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Subtle Summed Squares (Posted on 2007-05-18) Difficulty: 3 of 5
Suppose a number N can be written as P times Q times R times..., where all of P, Q, R... can each be written as the sum of two perfect nonzero squares.

Show that in this case N itself can also be written as the sum of two perfect squares.

See The Solution Submitted by Old Original Oskar!    
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Solution Solution | Comment 2 of 6 |

We denote N = A_1*A_2*.... for simplicity rather than
N = P*Q*R.......

Let us denote, N_t = Prod(j=1 to t) A_j, where A_j= p_j^2 + q_j^2
for all j = 1,2,...,t

Now, N_1*N_2
     = (p_1^2+q_1^2)((p_2^2+q_2^2)
     = A^2 + B^2, where:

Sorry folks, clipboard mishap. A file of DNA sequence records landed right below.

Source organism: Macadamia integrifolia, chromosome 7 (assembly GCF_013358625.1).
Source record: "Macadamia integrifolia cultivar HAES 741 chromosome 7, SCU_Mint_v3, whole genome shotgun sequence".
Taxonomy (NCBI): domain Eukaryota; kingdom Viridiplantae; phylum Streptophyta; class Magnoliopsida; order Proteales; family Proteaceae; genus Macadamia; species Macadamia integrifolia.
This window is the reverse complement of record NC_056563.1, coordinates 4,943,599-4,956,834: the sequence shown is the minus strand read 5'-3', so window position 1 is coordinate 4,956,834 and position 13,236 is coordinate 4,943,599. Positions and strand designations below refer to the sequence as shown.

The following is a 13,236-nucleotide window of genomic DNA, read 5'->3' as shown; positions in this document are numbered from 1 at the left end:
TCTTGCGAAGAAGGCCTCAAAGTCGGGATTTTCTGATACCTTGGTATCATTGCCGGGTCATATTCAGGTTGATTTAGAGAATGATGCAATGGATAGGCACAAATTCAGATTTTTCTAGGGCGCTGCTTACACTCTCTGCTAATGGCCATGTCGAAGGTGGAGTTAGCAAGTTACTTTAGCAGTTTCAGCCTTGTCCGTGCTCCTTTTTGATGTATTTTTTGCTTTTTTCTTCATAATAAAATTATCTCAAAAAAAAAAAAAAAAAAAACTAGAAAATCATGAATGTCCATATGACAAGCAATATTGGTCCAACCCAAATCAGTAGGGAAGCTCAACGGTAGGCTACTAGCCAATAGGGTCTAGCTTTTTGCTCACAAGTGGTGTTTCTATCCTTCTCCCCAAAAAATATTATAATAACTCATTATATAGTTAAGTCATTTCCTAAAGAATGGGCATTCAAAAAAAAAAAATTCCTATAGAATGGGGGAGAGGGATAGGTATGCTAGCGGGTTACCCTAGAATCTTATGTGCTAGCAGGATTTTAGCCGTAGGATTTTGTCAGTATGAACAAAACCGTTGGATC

(A, B) = [(p_1*p_2 +q_1*q_2), |p_1*q_2 - p_2*q_1|]
          Or, [|p_1*p_2 -q_1*q_2|, (p_1*q_2 + p_2*q_1)]

Thus, the result is true for t=2  

Let the result be true for t=s

We know that  A_(s+1) = p_(s+1)^2 + q_(s+1)^2
Letting N_s = C^2 + D^2, it can be easily proved as before that:
N_(s+1) = E^2 + F^2, where

(E, F) = (C*p_(s+1)+ D*q_(s+1)), |C*q_(s+1) - D*p_(s+1)|]
          Or, [|C*p_(s+1)- D*q_(s+1)|, (C*q_(s+1) + D*p_(s+1)]

Thus, the result is also true for t=s+1

Consequently,  the  product N  will always be expressible as the sum of two squares.

Edited on May 18, 2007, 2:59 pm
  Posted by K Sengupta on 2007-05-18 14:55:29

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